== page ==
While the display is just good enough, we are happy to report that the 13-inch thin and light notebook has one of the best I/O selection we have seen at this price in a while. It features two standard USB 3.0 Type-A ports on either side. There is one USB 3.0 Type-C Gen 1 port, HDMI Out, headphone/microphone 3.5mm jack and an SD card slot. This is more than what its competitors have to offer. Dell has, however, held back on the Thunderbolt port which is there on the Dell XPS 13 and other machines such as the Yoga 720. Also, the laptop is still using the standard barrel charger and Dell could have easily replaced it with a future-proof USB Type-C port.
Keyboard and touchpad
The keyboard, on the other hand, might not be winning awards, but it is reliable. Don’t set your expectations too high, though. You will be disappointed if you are looking for a similar typing experience as the Dell XPS 13. The keyboard on this machine has a short travel and the keys are a little stiff. So, we started to get a jarring feeling in the fingers after just couple of hours of typing, but your mileage may vary. All keys press down with an equal amount of force and go down with a small audible sound. It features a two-stage white backlighting, but the toggle for that is on the F10 key which is not easy to find in the dark.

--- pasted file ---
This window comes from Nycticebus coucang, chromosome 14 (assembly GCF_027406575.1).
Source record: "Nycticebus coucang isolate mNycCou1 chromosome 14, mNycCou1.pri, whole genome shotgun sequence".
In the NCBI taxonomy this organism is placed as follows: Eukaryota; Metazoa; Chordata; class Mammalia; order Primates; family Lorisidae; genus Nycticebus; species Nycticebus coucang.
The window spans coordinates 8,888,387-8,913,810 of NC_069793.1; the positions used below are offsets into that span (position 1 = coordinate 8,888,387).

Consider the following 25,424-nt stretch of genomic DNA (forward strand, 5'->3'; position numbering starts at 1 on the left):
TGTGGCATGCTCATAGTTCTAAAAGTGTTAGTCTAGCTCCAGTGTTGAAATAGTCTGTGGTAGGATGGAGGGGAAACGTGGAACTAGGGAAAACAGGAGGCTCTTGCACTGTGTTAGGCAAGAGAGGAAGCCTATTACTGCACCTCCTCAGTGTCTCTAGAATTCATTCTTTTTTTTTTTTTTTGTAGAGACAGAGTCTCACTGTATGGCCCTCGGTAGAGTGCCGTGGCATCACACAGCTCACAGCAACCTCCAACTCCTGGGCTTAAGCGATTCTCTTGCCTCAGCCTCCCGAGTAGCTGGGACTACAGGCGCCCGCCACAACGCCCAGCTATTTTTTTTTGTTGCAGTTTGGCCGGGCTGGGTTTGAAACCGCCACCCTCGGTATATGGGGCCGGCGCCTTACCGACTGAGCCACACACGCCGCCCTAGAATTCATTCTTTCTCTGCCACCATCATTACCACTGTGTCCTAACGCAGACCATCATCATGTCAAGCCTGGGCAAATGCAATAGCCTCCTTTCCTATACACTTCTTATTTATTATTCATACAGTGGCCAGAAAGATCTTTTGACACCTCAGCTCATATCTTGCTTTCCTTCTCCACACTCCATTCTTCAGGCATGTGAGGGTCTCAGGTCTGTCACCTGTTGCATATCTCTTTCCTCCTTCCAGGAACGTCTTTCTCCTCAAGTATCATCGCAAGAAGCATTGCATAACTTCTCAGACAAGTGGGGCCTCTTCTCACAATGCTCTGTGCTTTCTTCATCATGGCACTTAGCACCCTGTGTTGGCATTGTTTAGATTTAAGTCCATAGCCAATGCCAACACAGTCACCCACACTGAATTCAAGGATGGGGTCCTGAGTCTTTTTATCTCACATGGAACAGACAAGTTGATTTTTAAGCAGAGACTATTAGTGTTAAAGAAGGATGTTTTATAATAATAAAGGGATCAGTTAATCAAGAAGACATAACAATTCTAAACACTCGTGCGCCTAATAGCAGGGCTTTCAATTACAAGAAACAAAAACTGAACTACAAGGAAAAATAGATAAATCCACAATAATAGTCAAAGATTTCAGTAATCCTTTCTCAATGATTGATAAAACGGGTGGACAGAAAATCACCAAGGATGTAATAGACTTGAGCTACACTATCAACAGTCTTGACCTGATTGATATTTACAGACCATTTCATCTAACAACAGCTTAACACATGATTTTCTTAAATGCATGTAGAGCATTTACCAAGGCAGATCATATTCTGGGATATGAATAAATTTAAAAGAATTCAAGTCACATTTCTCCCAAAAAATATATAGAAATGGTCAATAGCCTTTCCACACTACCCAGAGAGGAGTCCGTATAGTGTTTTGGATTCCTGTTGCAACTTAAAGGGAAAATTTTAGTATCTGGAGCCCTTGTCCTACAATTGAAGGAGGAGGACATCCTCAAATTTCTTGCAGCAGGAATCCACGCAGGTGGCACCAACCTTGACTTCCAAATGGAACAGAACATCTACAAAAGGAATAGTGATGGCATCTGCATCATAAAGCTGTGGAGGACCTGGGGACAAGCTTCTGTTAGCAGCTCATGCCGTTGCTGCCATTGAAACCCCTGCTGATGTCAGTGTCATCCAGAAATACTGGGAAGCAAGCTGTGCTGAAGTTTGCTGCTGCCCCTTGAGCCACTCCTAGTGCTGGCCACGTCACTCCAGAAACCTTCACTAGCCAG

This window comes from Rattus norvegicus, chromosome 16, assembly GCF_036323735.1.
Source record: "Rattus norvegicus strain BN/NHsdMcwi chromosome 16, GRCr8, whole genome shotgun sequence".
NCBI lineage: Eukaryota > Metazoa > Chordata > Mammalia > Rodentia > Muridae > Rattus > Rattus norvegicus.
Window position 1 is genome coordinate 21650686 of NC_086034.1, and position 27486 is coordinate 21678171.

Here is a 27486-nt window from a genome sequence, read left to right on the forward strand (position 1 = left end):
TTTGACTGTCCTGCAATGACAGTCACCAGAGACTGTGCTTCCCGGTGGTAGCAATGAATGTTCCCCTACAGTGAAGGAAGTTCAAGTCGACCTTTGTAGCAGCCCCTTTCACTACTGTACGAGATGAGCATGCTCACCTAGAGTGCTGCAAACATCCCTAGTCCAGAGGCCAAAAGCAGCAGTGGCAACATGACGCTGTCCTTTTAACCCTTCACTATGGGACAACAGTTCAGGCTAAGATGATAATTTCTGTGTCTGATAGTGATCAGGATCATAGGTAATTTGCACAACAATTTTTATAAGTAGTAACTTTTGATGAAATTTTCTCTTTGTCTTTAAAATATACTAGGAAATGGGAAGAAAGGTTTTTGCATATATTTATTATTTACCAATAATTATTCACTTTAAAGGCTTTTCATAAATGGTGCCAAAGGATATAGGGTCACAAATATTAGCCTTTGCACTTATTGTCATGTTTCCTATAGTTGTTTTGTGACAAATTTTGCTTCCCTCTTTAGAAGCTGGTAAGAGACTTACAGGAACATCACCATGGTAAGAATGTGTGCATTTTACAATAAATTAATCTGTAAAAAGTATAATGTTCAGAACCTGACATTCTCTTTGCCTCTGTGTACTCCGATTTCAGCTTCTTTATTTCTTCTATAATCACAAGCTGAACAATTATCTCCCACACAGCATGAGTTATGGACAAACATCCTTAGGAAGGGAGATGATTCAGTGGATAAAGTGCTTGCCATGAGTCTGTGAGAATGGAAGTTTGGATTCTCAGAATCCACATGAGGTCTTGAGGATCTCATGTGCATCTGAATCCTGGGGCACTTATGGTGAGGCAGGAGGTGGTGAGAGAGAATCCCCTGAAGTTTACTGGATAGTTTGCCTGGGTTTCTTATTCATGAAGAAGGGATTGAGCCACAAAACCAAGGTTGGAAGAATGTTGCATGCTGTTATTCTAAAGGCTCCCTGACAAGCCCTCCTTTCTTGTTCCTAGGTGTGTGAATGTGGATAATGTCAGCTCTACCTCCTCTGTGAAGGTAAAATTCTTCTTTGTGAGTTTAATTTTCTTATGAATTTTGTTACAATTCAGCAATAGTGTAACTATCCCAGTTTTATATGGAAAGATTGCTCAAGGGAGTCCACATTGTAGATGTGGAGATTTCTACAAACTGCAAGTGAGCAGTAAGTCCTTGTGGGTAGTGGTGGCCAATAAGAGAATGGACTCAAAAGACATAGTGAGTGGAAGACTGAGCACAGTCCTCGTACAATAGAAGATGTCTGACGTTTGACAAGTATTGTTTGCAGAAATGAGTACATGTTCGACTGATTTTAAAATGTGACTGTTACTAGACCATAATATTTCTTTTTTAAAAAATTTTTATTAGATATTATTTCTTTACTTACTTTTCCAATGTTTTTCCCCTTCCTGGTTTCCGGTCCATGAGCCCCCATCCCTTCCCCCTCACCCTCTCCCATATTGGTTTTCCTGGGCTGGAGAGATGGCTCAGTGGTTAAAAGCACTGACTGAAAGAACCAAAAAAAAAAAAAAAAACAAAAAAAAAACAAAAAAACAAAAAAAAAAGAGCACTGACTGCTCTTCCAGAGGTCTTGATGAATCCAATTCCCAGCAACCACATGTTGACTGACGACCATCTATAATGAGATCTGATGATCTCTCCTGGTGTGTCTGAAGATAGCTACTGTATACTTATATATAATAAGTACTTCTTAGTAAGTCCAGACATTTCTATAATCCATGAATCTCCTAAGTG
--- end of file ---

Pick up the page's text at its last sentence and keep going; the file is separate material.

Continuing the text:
The touchpad is also not as good as the one found on its expensive sibling. You are getting a plastic matte finish touchpad, which is not as smooth as some of its rivals. It has an odd ‘grainy’ feel to it, which seems a bit too rough. That said, it was accurate and once you get over the roughness, it allows for all kinds of Windows gestures. The Windows precision drivers are easy to use and can be further calibrated to your needs. As for the left click and right click keys, they go down with a short click and offer a subtle audible noise.
Inside you are getting the latest Intel Core i7-8550U processor. This is the latest top of the line 8th gen Intel processor for non-gaming laptops at the moment. Till the 7th gen, all processors were dual-core parts, but with 8th gen, Intel is finally bringing a quad-core setup in its U-series product lineup. This gives these new gen processors and the machines they power a huge boost in performance over its predecessors. This powerhouse chip is paired with a dual channel 16GB RAM kit, which is enough for almost all tasks this processor can handle. The 512GB M.2 SSD storage is only a SATA drive and hence you will get much lower speeds compared to PCIe based SSDs which are fast becoming common specification among thin and light laptops. In Fact, this SK Hynix made SSD is one of the slowest we have seen in recent times on a thin and light.